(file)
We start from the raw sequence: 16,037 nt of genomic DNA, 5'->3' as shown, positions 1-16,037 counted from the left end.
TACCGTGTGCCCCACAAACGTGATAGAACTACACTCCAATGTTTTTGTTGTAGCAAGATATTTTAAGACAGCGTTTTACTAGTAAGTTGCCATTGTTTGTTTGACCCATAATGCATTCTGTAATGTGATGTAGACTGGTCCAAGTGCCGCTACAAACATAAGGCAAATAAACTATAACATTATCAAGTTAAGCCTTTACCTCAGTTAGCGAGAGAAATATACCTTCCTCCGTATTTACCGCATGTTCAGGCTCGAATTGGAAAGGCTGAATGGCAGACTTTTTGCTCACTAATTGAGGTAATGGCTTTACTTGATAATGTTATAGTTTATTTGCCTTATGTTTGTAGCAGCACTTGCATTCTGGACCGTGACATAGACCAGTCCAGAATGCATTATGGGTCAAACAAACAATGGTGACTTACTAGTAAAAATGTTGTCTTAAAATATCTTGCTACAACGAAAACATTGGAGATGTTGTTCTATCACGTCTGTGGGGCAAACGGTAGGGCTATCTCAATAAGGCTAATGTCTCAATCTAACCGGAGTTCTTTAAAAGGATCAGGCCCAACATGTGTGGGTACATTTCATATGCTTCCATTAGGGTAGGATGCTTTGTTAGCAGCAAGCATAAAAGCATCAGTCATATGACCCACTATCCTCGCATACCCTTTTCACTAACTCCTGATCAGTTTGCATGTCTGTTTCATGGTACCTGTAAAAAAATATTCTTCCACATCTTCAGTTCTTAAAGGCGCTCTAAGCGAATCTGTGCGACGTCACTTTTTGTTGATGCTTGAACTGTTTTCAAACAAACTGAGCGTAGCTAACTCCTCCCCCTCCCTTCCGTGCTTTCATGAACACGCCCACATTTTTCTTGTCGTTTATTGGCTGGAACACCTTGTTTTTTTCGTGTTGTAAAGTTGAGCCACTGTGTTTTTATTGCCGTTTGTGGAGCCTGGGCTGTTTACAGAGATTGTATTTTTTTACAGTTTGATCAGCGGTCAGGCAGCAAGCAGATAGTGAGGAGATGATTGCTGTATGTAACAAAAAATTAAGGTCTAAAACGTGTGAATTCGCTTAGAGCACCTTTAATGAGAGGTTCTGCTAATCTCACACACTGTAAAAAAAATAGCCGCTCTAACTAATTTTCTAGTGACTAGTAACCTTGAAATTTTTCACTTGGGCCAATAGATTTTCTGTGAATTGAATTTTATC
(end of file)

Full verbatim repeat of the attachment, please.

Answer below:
We start from the raw sequence: 16,037 nt of genomic DNA, 5'->3' as shown, positions 1-16,037 counted from the left end.
TACCGTGTGCCCCACAAACGTGATAGAACTACACTCCAATGTTTTTGTTGTAGCAAGATATTTTAAGACAGCGTTTTACTAGTAAGTTGCCATTGTTTGTTTGACCCATAATGCATTCTGTAATGTGATGTAGACTGGTCCAAGTGCCGCTACAAACATAAGGCAAATAAACTATAACATTATCAAGTTAAGCCTTTACCTCAGTTAGCGAGAGAAATATACCTTCCTCCGTATTTACCGCATGTTCAGGCTCGAATTGGAAAGGCTGAATGGCAGACTTTTTGCTCACTAATTGAGGTAATGGCTTTACTTGATAATGTTATAGTTTATTTGCCTTATGTTTGTAGCAGCACTTGCATTCTGGACCGTGACATAGACCAGTCCAGAATGCATTATGGGTCAAACAAACAATGGTGACTTACTAGTAAAAATGTTGTCTTAAAATATCTTGCTACAACGAAAACATTGGAGATGTTGTTCTATCACGTCTGTGGGGCAAACGGTAGGGCTATCTCAATAAGGCTAATGTCTCAATCTAACCGGAGTTCTTTAAAAGGATCAGGCCCAACATGTGTGGGTACATTTCATATGCTTCCATTAGGGTAGGATGCTTTGTTAGCAGCAAGCATAAAAGCATCAGTCATATGACCCACTATCCTCGCATACCCTTTTCACTAACTCCTGATCAGTTTGCATGTCTGTTTCATGGTACCTGTAAAAAAATATTCTTCCACATCTTCAGTTCTTAAAGGCGCTCTAAGCGAATCTGTGCGACGTCACTTTTTGTTGATGCTTGAACTGTTTTCAAACAAACTGAGCGTAGCTAACTCCTCCCCCTCCCTTCCGTGCTTTCATGAACACGCCCACATTTTTCTTGTCGTTTATTGGCTGGAACACCTTGTTTTTTTCGTGTTGTAAAGTTGAGCCACTGTGTTTTTATTGCCGTTTGTGGAGCCTGGGCTGTTTACAGAGATTGTATTTTTTTACAGTTTGATCAGCGGTCAGGCAGCAAGCAGATAGTGAGGAGATGATTGCTGTATGTAACAAAAAATTAAGGTCTAAAACGTGTGAATTCGCTTAGAGCACCTTTAATGAGAGGTTCTGCTAATCTCACACACTGTAAAAAAAATAGCCGCTCTAACTAATTTTCTAGTGACTAGTAACCTTGAAATTTTTCACTTGGGCCAATAGATTTTCTGTGAATTGAATTTTATC